Unfortunately, this silver lining is marred by the severely limited selection of weapons, which might not have been on a problem about a decade ago, but at the cusp of the next generation of consoles, this constraint just spells monotonous gameplay. With so little is offered in the way of gameplay, story, and innovation, it would have been nice to have a few more options to cause mindless destruction. Project Poseidon is not horrible, and at times, it can be fairly enjoyable, but every time I began to think that things are starting to look up for the game, I would run out of ammo at a critical juncture, or something equally inopportune. The reload animation seemed excessively long, which would cause me to die quite often towards the end as four or five enemies bombarded me while I was fumbling with the magazine. Perhaps throwing the bullets would have been more effective.
Additionally, the computer A.I. is seriously lacking, and the only thing worse is the inaccuracy of their weapons. I can run in front of them without them seeing me, but when I fire at them and miss because of the auto-aiming system, they seem to have no trouble finding me. It's really the luck of the draw; at some points, I am like Solid Snake, and at other points, I'm more like Louie Anderson.
Sound, as it turns out, is one of Winback 2's biggest problems. The voice acting is terrible, the music is expressionless, and there are moments that seem to convey that even the composers could have cared less. As for the voice work, the static lines could not have been read with less emotion. I am not one to pick on voice actors or their work, but the game contains a "special feature," similar to those found on a DVD, which directs your focus onto the voice actors, showing them working in the recording studio and explaining their characters. More of a good thing is always welcome, but zeroing in on a problem area isn't the best idea. Dialog is overly used, and you hear the same lines repeated through both missions. Even the commander's attempt at the classic "Snake" death lines from Metal Gear Solid are cheesy and emotionless. ("You can't stop now; you have been doing this for too long!")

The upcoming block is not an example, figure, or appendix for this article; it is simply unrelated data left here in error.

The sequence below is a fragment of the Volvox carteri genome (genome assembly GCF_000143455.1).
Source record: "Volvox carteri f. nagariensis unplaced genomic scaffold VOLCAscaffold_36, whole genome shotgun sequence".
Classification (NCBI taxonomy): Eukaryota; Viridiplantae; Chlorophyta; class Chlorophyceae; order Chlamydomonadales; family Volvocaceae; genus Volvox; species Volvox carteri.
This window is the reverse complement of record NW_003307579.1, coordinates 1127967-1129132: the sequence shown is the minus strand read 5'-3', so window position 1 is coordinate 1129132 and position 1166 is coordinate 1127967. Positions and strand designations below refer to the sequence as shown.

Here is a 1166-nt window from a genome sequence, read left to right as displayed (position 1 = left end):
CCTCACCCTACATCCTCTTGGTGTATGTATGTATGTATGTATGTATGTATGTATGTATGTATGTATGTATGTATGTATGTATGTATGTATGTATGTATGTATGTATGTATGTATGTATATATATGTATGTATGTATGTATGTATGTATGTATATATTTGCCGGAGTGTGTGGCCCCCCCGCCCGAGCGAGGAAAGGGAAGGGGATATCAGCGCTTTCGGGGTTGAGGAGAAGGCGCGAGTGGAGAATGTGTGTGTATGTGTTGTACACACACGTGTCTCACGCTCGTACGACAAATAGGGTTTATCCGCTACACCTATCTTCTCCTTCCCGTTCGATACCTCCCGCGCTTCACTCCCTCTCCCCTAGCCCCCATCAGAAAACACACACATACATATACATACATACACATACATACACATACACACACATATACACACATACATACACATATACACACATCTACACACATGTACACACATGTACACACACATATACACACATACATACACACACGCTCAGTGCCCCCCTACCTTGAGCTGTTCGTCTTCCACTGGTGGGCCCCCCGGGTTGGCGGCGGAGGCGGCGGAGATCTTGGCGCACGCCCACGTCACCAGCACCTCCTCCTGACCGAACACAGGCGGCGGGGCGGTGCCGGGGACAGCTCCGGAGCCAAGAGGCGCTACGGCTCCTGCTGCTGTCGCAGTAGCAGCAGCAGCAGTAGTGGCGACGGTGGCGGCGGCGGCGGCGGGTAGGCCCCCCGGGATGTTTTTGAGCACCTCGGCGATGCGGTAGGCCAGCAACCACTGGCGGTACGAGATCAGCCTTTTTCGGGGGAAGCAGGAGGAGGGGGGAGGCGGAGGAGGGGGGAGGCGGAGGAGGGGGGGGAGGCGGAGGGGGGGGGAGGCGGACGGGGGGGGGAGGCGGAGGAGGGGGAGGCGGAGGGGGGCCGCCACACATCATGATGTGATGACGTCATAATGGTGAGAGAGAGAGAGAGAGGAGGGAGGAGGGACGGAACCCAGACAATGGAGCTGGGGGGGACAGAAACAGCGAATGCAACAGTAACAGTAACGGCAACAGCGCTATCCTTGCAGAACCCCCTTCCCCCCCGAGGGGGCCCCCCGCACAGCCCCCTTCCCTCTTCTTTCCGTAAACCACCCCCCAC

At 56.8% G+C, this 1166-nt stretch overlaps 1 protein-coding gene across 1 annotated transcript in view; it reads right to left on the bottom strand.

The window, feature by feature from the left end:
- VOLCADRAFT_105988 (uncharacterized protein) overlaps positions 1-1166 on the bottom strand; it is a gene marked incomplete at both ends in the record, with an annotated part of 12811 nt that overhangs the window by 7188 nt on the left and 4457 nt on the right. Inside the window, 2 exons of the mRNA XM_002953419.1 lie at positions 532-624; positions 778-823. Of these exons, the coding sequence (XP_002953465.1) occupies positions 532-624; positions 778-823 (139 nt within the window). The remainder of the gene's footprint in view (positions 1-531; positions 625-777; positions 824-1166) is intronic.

Multiplayer is present and works well enough, and it features a series of standard modes, such as death match. It's difficult to muster the excitement necessary for multiple sessions because each time you play, it feels exactly the same as the last. The lack of weapons and the absurd auto-aiming system combine to make it extremely difficult to engage in Winback 2 multiplayer bouts.
At times, Winback 2: Project Poseidon can be a fairly entertaining game. Even with all of its pitfalls, there was a strange need for me to beat the levels to see what kind of silly ending would be thrown at me. For better or worse, there is a certain draw to this game, and I occasionally enjoyed myself, when I wasn't getting headaches from all the crate-ducking, getting killed again due to the excessively long reload animation, or exposing myself to enemy fire after a successful kill. If you played the original Winback and liked it, or if want some mindless action, give Winback 2 a try. In the long run, this game will probably leave you feeling empty and unfulfilled, but at least for a few short hours, you'll have bland textures, stereotypical characters and hilariously bad voice acting to keep you company during the last few days of summer.